It is often said the macroeconomic standing of the agricultural sector has diminished, an argument supported by the sector's declining share of GDP, which fell from 4.2 percent in 1996 to 2.3 percent in 2015. However, what is not captured in this narrative is that the value of the agricultural sector has grown 40 percent, from R50.5bn to R71.4bn over that period. This translates to a fairly modest average annual growth rate of 2.1 percent over the past two decades, which explains why agriculture's relative share of the economy has been declining. Agriculture is not becoming insignificant -- it is just that other sectors, particularly the services sector, have grown at a faster rate from a lower base.

Tuesday, 13 June 2017

The African Union (AU) has launched a joint business plan that will be used by member states to implement the CAADP-Malabo declarations. The plan that runs from 2017 to 2021 will support operations at a country level that will support agriculture transformation. The plan was launched on Wednesday at the official opening of the 13th Comprehensive Africa Agriculture Development Program (CAADP) meeting taking place in Kampala. Launching the plan, the commissioner Rural Economy at the African Union, Josefa Leonal Correia Sacko said using the plan, they will negotiate with development partners to mobilise financial support to member countries.

Wednesday, 07 June 2017

Representatives of the Economic Commission for Africa (ECA) and the Food and Agriculture Organization of the United Nations (FAO) met in Addis Ababa on May 10, 2017 and agreed on a roadmap for the implementation of the partnership agreement signed between the two entities in January 2017. During the meeting, which was held under the theme, "Achieving agricultural transformation in Africa," participants identified and agreed on four key programme areas including, enhancing rural entrepreneurship and employment for youth and women; addressing natural resource degradation and scarcity, conflicts and migration; ending hunger, nutrition and poverty in Africa; and effective response to climate change.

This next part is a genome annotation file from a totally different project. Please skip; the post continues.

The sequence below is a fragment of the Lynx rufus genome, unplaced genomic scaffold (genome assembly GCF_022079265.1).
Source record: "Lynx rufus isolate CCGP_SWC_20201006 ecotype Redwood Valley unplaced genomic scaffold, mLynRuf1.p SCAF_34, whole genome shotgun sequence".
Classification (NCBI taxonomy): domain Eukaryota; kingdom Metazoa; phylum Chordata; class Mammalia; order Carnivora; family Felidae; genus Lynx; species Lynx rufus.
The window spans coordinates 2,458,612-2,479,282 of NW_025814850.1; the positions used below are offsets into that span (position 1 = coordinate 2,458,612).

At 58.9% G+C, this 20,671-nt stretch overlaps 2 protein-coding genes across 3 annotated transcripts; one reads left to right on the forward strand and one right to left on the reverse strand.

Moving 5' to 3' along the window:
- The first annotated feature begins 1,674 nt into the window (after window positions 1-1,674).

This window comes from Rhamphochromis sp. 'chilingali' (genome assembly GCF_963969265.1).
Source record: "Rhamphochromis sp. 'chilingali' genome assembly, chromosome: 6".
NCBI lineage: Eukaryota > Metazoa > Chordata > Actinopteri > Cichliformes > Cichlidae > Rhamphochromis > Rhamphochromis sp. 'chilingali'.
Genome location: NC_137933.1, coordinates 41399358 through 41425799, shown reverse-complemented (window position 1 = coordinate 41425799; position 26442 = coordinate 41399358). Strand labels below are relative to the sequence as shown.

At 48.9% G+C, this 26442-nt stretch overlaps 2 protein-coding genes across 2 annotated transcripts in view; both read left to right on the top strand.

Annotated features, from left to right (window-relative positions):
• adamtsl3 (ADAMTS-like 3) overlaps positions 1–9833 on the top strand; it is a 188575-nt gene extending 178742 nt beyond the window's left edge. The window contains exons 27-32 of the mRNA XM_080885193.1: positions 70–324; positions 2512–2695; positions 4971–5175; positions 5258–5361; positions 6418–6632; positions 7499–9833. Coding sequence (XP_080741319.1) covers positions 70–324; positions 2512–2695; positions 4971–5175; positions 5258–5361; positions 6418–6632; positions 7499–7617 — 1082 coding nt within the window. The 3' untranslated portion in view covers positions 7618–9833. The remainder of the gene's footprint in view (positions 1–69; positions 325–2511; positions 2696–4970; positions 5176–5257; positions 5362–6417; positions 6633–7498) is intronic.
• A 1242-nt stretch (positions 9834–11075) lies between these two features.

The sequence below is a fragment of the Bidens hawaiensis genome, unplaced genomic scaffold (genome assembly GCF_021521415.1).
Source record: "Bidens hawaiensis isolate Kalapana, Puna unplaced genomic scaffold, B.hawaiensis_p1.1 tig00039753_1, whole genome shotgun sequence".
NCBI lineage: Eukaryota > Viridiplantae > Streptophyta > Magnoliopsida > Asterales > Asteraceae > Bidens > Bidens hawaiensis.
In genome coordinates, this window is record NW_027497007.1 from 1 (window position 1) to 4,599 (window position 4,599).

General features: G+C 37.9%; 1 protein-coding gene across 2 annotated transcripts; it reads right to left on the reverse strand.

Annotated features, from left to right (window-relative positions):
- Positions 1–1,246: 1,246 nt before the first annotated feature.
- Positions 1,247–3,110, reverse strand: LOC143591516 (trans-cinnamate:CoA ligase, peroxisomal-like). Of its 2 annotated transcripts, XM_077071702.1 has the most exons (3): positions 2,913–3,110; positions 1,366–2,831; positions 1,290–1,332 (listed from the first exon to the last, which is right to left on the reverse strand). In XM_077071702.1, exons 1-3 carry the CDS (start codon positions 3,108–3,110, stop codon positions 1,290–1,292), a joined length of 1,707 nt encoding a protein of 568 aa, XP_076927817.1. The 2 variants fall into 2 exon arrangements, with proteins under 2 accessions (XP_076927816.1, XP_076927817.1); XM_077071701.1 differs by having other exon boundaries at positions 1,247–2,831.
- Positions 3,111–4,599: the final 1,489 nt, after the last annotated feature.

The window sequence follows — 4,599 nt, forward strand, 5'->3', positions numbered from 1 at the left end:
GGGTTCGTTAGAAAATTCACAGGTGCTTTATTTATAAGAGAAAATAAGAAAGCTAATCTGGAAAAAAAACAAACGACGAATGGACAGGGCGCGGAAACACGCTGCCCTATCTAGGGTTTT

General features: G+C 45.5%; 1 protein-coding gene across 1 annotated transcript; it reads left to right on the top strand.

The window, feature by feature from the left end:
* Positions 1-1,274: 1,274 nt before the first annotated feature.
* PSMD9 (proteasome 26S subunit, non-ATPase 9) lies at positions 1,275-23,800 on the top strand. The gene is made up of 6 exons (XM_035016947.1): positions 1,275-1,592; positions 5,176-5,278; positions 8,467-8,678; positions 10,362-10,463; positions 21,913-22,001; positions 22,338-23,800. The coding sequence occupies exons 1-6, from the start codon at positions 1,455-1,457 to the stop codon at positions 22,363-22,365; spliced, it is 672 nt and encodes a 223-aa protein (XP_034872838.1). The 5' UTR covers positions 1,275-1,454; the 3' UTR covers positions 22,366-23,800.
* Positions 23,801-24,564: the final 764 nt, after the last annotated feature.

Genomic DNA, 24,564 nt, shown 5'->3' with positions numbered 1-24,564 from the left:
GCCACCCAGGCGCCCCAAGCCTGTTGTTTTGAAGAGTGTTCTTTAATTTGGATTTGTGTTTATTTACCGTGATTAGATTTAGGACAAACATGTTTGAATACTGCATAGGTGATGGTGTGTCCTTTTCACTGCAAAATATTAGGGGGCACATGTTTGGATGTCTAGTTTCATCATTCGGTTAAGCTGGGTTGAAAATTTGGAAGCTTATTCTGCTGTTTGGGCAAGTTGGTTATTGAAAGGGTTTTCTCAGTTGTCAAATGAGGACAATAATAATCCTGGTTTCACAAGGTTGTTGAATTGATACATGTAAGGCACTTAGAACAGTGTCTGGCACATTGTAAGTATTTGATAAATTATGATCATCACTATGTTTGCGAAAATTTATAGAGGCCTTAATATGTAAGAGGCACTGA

Lack of storage forces farmers to sell their harvest at low prices - but changing that can help them get ahead Surveying his village's stocks of rice, sesame, millet and other food in a storehouse piled high with bags, Amadou Hassane is satisfied - but still a little anxious about the oversupply of baobab leaves. With the rainy season set to start soon in Niger, Hassane and his fellow farmers need buyers for their leaves before the rains come, driving the prices down as fresh leaves sprout and supply surges across the western region of Tillabery. "Life is hard because it is difficult to know when the first rains will come," Hassane told the Thomson Reuters Foundation, holding a list of each farmer's contribution to the village's stockpile.

World leaders must step up and take action in fighting famine to prevent further catastrophic levels of hunger and deaths, said Oxfam. Ahead of the 43rd G7 summit, Oxfam urged world leaders to urgently address the issue of famine, currently affecting four countries at unprecedented levels. "Political failure has led to these crises - political leadership is needed to resolve them... the world's most powerful leaders must now act to prevent a catastrophe happening on their watch," said Oxfam's Executive Director Winnie Byanyima. "If G7 leaders were to travel to any of these four countries, they would see for themselves how life is becoming impossible for so many people: many are already dying in pain, from disease and extreme hunger," she continued.